by Robin Gorsline and Malachi Grennell
The tragedy of Orlando continues to reverberate in many ways. Jonathan and I shared in very powerful worship on Sunday at Metropolitan Community Church of Washington (MCCDC) focused on those lost and how we need to respond in ways that promote love. In that service, Rev. Dwayne Johnson mentioned several times that many of the dead were Puerto Rican.
I had already been thinking about how little was being said in the mainstream media about the loss of so many Latino/a (or Latinx to be gender neutral) people. In conversation with Malachi, he said “If Pulse had been a “straight” club, would not more have been made of the attack on Latinx people?” Would not the headlines have referenced an attack on a Hispanic club (or Hispanics at a dance club) rather than a gay club? What if it had been mostly a group of African Americans, or “African night” at the gay club? Are we incapable to dealing with all the layers of this tragedy? I hope not.
This got Malachi and me thinking, as “white” people (or as people who consider ourselves white, as Ta-Nehisi Coates helpfully puts it in Between the World and Me, or people of European descent as others say), about our own relationships with the bodies of people of color. We are intensely aware that as writers we have some serious limitations based on our social locations, and specifically in this blog by the social construction of our bodies—despite being gay, transgender, old, younger, male-centered (me with stereotypically male body parts, and Malachi with a different configuration as well as experience as a girl/woman) and the off-centeredness, non-normal social locations those characteristics set up, neither of us can claim experience as non-white bodies, bodies with the attributes of color as our society defines that.
We are wanting people who can speak from “locations of color” to write here for this blog (note: if you are interested in posting with us, please contact us at the emails listed above our respective pictures on the right).
But we also know that it is imperative for us to do some decentering of our whiteness by talking about our interactions with those who are not colored as we are (let’s get clear right off that although in the pigment spectrum, white is defined as the absence of color, in the social realm in this country and world, white is most definitely a color, the default body color for social and personal power). At the same time, we recognize that in writing about this, we also are re-centering ourselves—it is a complicated business for white people to decenter ourselves, because the very act can at the same time draw attention to us.
Okay. What about me?
I have a relatively long history of anti-racism commitments and activities stemming from an unexpected learning experience. It was 1978 when I paid my first visit to the Oakland County Jail (the county in southeast Michigan directly north of Wayne County and Detroit). I was an elected County Commissioner and had been challenged by an advisor to do a jail inspection (something the Sheriff and others did not encourage).
I was stunned by the fact that at least 75% of the male inmates were Black—this in a county that was 90% or so white. That was the beginning of really personal awareness of how Black people, Black bodies, are viewed, and treated, since my childhood when parents admonished me to treat our weekly cleaning lady, Mrs. Kendrick, with the respect due all adults.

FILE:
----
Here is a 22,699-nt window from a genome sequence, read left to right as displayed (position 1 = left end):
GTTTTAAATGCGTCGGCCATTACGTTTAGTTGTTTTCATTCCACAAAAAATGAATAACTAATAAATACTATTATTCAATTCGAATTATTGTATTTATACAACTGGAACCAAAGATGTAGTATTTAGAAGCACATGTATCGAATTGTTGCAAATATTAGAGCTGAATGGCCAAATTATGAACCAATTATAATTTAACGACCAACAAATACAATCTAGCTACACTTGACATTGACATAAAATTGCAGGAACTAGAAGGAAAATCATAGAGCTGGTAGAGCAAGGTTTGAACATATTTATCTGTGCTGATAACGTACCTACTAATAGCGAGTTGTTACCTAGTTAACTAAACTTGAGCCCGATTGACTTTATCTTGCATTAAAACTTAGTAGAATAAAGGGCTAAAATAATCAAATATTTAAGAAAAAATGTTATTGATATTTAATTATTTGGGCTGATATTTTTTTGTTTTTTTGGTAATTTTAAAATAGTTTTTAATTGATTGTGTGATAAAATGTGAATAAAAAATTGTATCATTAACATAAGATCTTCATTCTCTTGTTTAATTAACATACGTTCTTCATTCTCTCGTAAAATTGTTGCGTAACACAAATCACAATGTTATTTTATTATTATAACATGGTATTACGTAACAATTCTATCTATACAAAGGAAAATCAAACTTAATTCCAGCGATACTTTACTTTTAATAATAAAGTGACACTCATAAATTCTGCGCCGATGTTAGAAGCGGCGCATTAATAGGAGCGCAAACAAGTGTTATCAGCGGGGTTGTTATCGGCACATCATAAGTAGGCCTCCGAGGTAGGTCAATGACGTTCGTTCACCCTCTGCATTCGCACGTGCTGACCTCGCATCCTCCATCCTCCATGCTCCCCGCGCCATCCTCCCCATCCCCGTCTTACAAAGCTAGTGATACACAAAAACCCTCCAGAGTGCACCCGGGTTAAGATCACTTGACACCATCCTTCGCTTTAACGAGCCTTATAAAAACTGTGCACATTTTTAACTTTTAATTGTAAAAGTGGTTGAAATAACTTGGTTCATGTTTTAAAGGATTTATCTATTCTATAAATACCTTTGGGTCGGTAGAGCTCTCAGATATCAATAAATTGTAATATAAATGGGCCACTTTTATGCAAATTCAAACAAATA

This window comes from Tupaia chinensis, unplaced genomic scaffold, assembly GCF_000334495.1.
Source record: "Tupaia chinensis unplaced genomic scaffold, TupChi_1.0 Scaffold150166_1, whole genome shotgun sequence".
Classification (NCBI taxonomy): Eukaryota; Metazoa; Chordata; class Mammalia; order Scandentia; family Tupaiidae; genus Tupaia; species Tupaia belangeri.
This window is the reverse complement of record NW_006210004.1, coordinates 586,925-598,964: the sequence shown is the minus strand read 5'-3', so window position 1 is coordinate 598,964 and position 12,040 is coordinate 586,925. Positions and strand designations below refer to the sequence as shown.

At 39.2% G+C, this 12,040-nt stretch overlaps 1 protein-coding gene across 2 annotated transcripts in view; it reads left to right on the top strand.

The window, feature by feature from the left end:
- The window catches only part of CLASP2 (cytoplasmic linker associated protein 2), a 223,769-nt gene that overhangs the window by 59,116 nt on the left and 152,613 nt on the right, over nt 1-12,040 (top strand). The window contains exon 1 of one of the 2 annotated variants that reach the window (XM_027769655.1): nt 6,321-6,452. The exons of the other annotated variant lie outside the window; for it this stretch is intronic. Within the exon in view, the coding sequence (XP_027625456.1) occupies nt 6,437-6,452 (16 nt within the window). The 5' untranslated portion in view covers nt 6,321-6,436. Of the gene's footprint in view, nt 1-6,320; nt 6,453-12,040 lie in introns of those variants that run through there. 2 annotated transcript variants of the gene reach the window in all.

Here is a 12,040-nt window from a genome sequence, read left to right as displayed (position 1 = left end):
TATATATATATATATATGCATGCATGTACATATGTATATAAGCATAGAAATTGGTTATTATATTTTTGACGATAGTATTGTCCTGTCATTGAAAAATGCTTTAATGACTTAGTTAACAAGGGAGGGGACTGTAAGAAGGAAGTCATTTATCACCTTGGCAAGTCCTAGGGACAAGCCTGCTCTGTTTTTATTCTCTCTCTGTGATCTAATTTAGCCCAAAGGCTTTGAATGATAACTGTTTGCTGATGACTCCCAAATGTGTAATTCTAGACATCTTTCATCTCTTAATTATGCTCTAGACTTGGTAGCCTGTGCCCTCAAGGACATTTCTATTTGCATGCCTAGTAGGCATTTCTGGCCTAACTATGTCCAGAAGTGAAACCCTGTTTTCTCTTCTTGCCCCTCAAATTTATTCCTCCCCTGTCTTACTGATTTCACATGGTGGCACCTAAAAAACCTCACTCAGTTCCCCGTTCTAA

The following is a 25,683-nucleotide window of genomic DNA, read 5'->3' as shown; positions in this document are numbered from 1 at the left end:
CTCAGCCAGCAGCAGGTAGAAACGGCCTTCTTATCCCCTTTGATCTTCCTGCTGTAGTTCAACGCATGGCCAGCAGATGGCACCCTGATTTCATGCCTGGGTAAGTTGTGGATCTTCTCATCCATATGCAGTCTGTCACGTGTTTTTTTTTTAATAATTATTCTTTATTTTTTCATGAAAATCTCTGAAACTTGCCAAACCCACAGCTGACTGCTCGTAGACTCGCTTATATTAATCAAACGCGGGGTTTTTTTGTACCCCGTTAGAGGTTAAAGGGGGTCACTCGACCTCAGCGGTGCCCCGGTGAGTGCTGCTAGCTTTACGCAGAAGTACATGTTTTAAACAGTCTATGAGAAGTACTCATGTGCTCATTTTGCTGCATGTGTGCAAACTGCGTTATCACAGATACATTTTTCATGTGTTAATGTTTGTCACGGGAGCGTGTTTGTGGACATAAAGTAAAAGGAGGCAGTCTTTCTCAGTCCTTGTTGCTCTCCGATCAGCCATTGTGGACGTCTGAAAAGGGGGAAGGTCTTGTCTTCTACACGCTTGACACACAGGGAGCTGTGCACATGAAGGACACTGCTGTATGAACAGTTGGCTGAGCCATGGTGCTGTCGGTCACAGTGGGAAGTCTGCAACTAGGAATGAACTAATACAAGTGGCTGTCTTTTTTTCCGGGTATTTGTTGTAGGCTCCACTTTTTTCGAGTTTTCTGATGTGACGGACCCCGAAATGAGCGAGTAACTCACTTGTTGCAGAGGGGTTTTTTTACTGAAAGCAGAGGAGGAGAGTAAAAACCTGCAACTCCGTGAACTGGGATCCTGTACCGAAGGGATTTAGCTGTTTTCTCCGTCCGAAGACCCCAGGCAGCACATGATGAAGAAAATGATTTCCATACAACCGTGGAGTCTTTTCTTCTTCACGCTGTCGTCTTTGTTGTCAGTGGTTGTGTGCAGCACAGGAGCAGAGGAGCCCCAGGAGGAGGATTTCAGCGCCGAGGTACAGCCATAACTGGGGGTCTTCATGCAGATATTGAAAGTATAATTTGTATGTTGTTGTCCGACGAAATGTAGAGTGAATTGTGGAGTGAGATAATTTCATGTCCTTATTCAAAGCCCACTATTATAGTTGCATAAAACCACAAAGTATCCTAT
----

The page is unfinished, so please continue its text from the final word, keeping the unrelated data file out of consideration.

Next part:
As a teenager in the 1960s, I had been an admirer of Dr. King and civil rights leaders and supported the cause, but that was my liberal political self, not much related to actual people and their bodies. The experience in the jail, and my subsequent work as a volunteer with Offender Aid and Restoration (OAR), a group dedicated to helping ex-offenders rebuild their lives after incarceration, caused me to begin asking questions and learning more about racism, and all this was a key factor leading me to seminary in 1981. My subsequent writing about race and racism and other activities over 30 years really, in important ways, stem from those first learnings in Michigan. I had a similar experience of a disproportionate number of Black bodies at the Deer Island Correctional Center in Boston harbor in the summer of 1984, during a seminary internship.
But what strikes me now is how unaware I, as a gay man, was over the years of the effect of racism and white privilege in selecting sexual partners, and even in building male friendships. It never occurred to me to ask myself, especially when living as a single gay man in the racial mix of Manhattan and Brooklyn in the 1990s, why I rarely seemed to encounter Black men in social situations that might lead to more than a smile and a handshake, and when I did why I did not create more connection.
It is not that I did not associate with Black men—a dear friend who became a mentor in my doctoral program, Dr. Ibrahim Farajajé, was a leading African American Queer academic and activist, and I hung out a lot with him in Washington, D.C. (and he visited me in New York) and some of his friends, also Black and gay, in Washington and New York. Ibrahim, and several of his friends, were very attractive, but they showed no sexual interest in me, and I feared I might lose their friendship if I “came on” to them (today, I wonder if this was really true, or whether it was my way of avoiding dealing with feelings of “otherness”). I went to a few gatherings of the New York Jacks, a “jerk-off” club, where the racial mix was rich, but my memory is of connecting only with white men.